We analyzed BLT2 with Breastmark by dichotomizing gene expression data around a media into ‘high’ and ‘low’ expression, and with 50% of patient samples with lymph node metastasis in each group, in order to investigate whether BLT2 contributes to breast cancer patient survival (33, 34). Fig. 2 shows Kaplan-Meier curves for the high- and low-BLT2 subgroups; the high-BLT2 subgroup exhibited a lower disease-free-survival (DFS) rate than the low-BLT2 subgroup. Additionally, we fit a univariate COX proportional hazards model in which those with higher BLT2 expression are 1.34-fold more likely to have disease progression than those with lower BLT2 expression (Hazard ratio (HR) = 1.34; 95% CI = (1.036, 1.735); P = 0.025584). Patients with a basal subtype in the high-BLT2 expression group also had significantly reduced DFS (data not shown). These results suggest that BLT2 plays a significant role in the lymph node metastasis of breast cancer patients. Another dataset showed the effect of BLT2 up-regulation, at the mRNA level, on overall survival rates (Fig. 3). In the Metabric dataset (StudyID brca_metabric) from the cBioportal for Cancer Genomics (35), the overall survival of 56 cases with up-regulated BLT2, at mRNA level, was significantly lower than in the remaining whole sequenced cases (Fig. 3) (P = 0.041). Furthermore, 52 of 56 cases with up-regulated BLT2 were identified as HER2-negative (Fig. 3). In general, most patients with metastatic breast cancer have HER2-negative breast cancer (Reference PMID: 28942029 DOI: 10.1016/j.ctrv.2017.09.001), implying that BLT2 plays a role in the breast cancer malignancy of a subset of patients with metastasis and HER2 negativity. These results suggest that BLT2 is associated with malignancy in breast cancer, such as in TNBC.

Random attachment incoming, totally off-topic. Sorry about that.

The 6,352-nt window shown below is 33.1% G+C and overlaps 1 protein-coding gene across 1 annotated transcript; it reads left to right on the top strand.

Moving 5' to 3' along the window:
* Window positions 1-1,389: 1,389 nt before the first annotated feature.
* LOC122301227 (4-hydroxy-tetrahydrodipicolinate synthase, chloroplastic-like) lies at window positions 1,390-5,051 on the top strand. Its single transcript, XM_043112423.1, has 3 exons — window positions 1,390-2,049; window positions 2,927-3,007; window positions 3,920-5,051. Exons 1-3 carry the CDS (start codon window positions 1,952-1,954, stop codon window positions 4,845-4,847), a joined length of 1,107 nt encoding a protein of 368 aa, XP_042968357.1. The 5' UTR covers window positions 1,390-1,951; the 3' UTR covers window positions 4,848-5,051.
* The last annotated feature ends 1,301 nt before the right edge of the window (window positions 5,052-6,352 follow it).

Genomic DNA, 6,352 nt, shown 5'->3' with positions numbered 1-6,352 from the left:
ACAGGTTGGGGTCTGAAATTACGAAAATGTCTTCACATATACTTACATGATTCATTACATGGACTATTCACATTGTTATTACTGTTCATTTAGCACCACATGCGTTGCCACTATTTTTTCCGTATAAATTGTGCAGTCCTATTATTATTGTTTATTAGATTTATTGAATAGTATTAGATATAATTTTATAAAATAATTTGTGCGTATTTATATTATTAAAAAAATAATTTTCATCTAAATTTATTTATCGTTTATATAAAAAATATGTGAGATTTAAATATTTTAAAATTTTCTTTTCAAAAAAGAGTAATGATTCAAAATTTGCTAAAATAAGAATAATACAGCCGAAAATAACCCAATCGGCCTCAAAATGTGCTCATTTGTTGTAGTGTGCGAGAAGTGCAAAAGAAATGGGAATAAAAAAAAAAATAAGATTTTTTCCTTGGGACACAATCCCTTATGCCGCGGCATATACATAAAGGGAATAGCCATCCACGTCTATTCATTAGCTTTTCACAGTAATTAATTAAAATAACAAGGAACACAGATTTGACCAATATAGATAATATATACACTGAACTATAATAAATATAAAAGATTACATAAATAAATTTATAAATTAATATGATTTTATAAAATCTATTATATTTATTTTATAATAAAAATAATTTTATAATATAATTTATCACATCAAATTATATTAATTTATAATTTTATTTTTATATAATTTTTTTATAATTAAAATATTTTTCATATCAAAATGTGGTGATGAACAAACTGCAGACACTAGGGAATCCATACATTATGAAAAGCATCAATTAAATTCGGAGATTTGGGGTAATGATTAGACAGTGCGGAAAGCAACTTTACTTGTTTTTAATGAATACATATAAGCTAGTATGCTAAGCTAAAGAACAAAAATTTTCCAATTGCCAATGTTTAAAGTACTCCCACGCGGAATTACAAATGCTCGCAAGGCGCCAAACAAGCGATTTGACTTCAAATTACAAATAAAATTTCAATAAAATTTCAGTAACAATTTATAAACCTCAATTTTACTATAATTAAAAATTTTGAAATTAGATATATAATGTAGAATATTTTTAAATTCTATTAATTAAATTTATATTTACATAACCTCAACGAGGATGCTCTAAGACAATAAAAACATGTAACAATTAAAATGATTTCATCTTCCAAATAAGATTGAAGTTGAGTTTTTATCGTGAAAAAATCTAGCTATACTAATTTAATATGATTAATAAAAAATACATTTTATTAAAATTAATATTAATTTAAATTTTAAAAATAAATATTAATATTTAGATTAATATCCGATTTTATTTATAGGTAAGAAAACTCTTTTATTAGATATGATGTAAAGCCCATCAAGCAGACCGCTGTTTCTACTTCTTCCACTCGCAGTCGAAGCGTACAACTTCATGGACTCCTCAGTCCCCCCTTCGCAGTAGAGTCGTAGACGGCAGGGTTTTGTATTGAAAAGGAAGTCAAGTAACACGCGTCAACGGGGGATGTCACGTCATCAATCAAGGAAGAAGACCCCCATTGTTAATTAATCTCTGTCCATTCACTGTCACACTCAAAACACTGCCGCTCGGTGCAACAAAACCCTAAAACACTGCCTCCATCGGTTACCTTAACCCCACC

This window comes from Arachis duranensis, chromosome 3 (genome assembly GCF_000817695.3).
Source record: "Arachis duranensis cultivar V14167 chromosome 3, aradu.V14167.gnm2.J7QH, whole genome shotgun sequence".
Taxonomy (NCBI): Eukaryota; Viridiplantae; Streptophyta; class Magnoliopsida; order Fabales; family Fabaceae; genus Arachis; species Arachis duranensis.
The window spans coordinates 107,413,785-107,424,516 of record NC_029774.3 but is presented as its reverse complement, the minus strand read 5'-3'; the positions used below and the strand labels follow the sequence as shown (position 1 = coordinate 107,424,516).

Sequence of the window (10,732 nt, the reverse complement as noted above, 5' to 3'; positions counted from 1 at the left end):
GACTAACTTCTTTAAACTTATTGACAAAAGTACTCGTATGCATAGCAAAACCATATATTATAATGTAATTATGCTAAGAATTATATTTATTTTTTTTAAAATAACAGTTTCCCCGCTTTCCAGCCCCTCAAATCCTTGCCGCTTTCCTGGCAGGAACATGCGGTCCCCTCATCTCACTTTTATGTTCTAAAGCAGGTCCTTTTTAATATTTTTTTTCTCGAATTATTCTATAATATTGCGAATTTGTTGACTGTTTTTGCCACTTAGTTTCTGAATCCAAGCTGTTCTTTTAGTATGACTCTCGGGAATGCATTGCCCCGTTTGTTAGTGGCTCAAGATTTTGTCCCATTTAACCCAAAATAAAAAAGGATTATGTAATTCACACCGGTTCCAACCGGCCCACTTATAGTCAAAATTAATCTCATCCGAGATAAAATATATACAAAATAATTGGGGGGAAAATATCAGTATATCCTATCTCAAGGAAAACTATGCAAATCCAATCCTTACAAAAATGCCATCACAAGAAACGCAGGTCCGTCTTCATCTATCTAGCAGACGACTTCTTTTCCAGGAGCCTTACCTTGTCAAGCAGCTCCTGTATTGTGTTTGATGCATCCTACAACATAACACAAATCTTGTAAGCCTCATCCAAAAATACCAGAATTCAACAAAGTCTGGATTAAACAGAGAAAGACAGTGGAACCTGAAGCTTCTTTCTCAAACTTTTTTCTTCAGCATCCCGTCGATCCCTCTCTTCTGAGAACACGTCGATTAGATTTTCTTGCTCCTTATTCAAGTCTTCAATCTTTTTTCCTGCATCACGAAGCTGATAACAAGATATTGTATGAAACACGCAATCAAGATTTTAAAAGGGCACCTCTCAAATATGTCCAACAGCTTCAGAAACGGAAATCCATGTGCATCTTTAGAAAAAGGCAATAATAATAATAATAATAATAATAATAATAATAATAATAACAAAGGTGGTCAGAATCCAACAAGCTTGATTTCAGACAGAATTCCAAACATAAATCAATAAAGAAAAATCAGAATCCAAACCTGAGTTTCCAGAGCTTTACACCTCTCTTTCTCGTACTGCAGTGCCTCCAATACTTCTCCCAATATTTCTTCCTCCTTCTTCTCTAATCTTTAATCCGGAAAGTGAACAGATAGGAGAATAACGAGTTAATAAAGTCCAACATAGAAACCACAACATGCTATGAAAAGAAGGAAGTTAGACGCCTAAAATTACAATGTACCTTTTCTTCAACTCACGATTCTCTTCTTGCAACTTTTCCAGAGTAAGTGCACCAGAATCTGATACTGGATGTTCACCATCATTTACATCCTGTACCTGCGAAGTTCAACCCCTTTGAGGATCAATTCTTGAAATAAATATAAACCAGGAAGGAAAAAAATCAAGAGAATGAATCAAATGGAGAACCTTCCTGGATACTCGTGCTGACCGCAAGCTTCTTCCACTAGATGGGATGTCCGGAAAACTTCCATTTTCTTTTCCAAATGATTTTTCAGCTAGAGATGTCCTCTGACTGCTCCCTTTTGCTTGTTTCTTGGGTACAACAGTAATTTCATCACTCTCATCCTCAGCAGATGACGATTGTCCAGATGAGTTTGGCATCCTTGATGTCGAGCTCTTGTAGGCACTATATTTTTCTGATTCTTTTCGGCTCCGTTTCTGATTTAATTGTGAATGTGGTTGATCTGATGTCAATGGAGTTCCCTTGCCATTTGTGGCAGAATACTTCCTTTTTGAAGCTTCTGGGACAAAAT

In this review, we discussed the role of BLT2 in TNBC progression. TNBC is commonly associated with a poor prognosis, which is unpredictable and measured by considering standard clinicopathological values, such as lymph node status or size at initial presentation (36). The studies reviewed in this article demonstrate that these characteristics are likely to be mediated, at least in part, by BLT2. As shown in Fig. 1, BLT2 activation through its ligands activates a number of signaling pathways that support the malignant phenotypes of TNBC cells. Our findings reveal a previously unrecognized role BLT2 plays in the progression of TNBC. Our study enhances the understanding of the molecular mechanism of TNBC and provides potential targets for developing new therapies to be used in the treatment of TNBC patients.


This research was supported by Bio & Medical Technology Development Program Grants (2017M3A9D8063317) and a Mid-Career Researcher Program grant (2017R1A2B4002203) provided by the National Research (NRF) funded by the Ministry of Science, Information and Communication Technologies (ICT), and Future Planning, Republic of Korea. Additionally, this research was supported by a grant from the Korea Healthcare Technology R&D Project, Ministry of Health & Welfare, Republic of Korea (A101032), National Research Foundation of Korea Grant funded by the Korea Government (MSIP, South Korea) (No.2015R1A2A2A01003829) and was also supported by a Korea University grant and the BK21 Plus Program (School of Life Sciences and Biotechnology, Korea University).


The authors have no conflicting interests.

Fig. 1. Comprehensive overview of the BLT2 signaling pathways. See text for details.
Fig. 2. The Kaplan-Meier curves of the overall survival rates of patients with lymph node metastasis stratified by BLT2 expression (n = 545; HR = 1.341; 95% CI = (1.036, 1.735), P = 0.03).
Fig. 3. Overall survival of breast cancer patients with and without up-regulated BLT2 expression at the mRNA level and a pie chart of the patients’ HER2 status. Absolute patient numbers for each subgroup are indicated.